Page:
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Creator: LucasArts
LucasArts decided to axe the Cleverness Division in favour of the Milking-the-Star-Wars-Licence-Until-It's-Udders-Turn-Into Little-Black-Stalactites-Department.

The game development firm of Lucas Film Licensing LLC (of George Lucas and Star Wars fame) that's in charge of doling out the license for all official Star Wars and Indiana Jones games. In addition to the aforementioned, the studio was also famous for producing adventure games like Full Throttle and Day Of The Tentacle as well as the Monkey Island series (and more recently, the Mercenaries series), as well as a series of World War II and Star Wars-themed flight sims developed by Lawrence Holland's Totally Games! studio, mainly Battlehawks 1942, Secret Weapons Of The Luftwaffe and the X-Wing and TIE Fighter space combat games.

Initially called Lucasfilm Games, it was once a powerhouse creative studio, the 1990s mark the Golden Age of the company, a period when it produced many iconic Adventure Games and Space Simulation Games, often ranked among the best games ever. The firm gradually changed its focus towards outsourced Star Wars products after Grim Fandango returned very poor sale figures despite receiving many Game of the Year awards.

Subsequent titles published or developed in-house include Fracture, Mercenaries: Playground of Destruction (note that its sequel, Mercenaries 2: World in Flames had its publishing rights given to Electronic Arts by developer Pandemic) and Star Wars: The Force Unleashed. However, the sequel, The Force Unleashed II would prove to be the last in-house game developed by LucasArts; soon afterward, in the summer of 2008, the studio was disbanded, with LucasArts announcing that it would become largely a title publisher. Their financial state also led to the cancellation of numerous in-development titles, and indirectly caused Battlefront III developer Free Radical to go under due to withholding payments and cancellation fees. The last several years of the company were marred by poor sales, layoffs, and multiple changes of leadership. Internal development had all but ceased, though they still dedicated resources to keeping existing IPs aflost, such as Updated Rereleases of the first two Monkey Island games, the first digital releases of some of their out-of-print catalog titles, and a collaboration with Telltale Games to created an episodic sequel to the IP.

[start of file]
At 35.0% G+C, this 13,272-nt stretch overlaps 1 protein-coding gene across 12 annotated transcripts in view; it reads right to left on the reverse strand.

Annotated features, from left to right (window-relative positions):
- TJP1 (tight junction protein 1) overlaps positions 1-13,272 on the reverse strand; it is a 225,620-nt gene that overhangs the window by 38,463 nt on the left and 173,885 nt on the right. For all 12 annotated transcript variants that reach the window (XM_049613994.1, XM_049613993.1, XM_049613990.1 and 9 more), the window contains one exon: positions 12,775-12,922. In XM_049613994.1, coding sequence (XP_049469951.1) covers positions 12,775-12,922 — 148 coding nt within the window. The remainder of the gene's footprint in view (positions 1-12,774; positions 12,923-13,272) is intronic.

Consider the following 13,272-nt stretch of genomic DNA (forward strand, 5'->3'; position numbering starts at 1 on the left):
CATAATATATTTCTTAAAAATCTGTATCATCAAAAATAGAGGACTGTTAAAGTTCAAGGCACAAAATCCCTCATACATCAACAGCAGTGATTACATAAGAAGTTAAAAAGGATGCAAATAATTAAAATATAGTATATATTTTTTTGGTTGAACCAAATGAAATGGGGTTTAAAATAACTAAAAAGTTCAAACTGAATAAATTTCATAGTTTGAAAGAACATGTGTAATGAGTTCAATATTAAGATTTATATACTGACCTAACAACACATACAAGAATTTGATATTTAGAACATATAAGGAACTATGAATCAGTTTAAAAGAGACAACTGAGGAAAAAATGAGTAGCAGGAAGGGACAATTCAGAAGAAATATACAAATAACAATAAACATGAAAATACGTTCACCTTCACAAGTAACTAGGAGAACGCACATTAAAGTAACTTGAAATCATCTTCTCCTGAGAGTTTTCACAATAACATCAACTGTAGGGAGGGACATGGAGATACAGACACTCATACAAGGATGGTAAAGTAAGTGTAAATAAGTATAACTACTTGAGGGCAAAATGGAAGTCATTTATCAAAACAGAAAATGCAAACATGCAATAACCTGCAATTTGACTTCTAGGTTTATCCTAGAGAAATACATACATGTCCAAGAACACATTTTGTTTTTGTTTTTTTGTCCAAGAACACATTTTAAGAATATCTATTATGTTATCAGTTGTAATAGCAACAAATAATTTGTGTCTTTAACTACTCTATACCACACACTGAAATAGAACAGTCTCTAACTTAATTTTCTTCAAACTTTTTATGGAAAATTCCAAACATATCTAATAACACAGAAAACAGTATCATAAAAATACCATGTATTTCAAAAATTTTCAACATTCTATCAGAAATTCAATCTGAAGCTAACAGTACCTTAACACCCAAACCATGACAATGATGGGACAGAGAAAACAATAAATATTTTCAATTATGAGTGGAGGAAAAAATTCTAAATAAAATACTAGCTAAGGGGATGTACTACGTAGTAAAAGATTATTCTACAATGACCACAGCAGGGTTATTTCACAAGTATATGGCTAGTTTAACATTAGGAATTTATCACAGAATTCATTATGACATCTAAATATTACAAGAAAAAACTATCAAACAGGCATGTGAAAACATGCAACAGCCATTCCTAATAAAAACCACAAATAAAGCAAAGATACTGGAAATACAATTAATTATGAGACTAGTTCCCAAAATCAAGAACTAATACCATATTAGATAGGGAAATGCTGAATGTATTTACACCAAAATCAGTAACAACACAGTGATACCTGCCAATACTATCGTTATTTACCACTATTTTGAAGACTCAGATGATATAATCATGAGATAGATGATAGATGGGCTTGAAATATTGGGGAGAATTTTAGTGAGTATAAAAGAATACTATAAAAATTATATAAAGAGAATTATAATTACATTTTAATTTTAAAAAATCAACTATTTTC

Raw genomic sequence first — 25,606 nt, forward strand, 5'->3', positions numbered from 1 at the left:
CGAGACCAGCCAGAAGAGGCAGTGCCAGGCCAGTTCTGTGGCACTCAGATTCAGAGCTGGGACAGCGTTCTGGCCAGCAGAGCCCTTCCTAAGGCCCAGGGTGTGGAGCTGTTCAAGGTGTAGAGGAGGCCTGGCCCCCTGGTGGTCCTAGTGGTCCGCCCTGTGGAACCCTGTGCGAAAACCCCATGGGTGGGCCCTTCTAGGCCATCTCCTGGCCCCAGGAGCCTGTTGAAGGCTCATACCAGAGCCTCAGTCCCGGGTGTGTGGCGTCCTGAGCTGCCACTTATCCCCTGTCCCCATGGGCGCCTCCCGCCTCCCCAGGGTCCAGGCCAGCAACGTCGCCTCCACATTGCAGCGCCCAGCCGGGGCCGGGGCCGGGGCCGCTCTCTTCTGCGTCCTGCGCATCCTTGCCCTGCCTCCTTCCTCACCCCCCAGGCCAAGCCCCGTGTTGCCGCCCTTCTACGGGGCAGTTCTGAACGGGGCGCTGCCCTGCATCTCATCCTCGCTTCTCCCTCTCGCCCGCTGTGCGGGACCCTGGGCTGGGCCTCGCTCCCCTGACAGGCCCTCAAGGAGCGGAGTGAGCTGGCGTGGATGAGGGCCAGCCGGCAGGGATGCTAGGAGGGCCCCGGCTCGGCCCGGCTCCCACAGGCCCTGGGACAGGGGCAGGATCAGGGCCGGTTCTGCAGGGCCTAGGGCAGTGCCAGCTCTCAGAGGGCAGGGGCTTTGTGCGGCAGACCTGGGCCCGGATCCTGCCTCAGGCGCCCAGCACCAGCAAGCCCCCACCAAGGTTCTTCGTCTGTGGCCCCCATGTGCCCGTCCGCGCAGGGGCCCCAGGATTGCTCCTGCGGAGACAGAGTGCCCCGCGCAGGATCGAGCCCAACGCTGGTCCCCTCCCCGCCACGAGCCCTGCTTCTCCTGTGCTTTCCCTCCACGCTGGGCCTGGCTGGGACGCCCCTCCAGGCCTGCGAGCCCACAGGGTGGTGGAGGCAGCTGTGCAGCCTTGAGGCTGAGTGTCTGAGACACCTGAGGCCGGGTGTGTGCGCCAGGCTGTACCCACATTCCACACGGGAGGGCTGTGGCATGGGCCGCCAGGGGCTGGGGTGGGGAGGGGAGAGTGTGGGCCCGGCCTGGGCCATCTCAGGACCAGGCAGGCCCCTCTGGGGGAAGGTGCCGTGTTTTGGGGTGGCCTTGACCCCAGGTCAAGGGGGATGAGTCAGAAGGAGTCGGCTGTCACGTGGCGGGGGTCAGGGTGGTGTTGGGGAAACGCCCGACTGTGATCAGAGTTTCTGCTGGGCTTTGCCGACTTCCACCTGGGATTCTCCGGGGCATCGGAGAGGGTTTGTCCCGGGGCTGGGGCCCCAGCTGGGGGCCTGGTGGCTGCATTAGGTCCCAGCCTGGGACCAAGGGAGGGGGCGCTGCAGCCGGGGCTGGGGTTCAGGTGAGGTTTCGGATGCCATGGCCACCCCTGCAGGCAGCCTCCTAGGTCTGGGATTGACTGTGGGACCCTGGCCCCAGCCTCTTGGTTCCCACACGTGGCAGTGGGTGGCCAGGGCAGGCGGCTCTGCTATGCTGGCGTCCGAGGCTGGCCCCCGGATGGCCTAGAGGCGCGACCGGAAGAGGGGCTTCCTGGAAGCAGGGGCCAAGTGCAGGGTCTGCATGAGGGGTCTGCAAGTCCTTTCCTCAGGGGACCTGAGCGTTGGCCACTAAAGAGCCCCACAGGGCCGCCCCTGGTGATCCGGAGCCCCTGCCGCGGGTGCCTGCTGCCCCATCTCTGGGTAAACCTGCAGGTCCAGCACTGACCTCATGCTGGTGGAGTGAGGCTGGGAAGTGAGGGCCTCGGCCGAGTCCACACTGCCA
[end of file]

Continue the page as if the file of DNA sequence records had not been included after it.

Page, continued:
After a $4 billion buyout of its matrix Lucasfilm, the videogame branch and its intellectual properties were acquired by Disney in 2012. Though initially Disney announced the studio's operations and projects would remain undisturbed (such as Star Wars 1313 which was still in active development), they later announced the closure of the studio on April 3, 2013 in favor of becoming a licensing entity, thus ending the thirty-year history of LucasArts.

Many LucasArts alumni became major players in the game industry after their tenures at the studio ended. Ron Gilbert and Tim Schafer both started their careers in games at the studio. Sierra was their main Adventure Game rival during both companies heydey. Double Fine & Telltale Games, both founded by LucasArts alumni turned into Spiritual Successors of the types of games made in the 80s and early 90s. Fellow Disney subsidiary Pixar originated as LucasArts' "Graphics Group", before being spun off into a separate corporate entity.

LucasArts' famed graphic adventure games include, in chronological order:


LucasArts' Star Wars titles include (hardly a complete list; see also Star Wars Expanded Universe):


LucasArts' flight simulators include, in chronological order:


Other LucasArts games:

Prior to the formation of Lucasarts, Lucasfilm created several titles for the Atari, Commodore and other 8-bit home computers. These were developed under the Lucasarts Games banner and published by various companies:
Looking Glass StudiosVideo Game CompaniesLuma Arcade

alternative title(s): Lucas Arts
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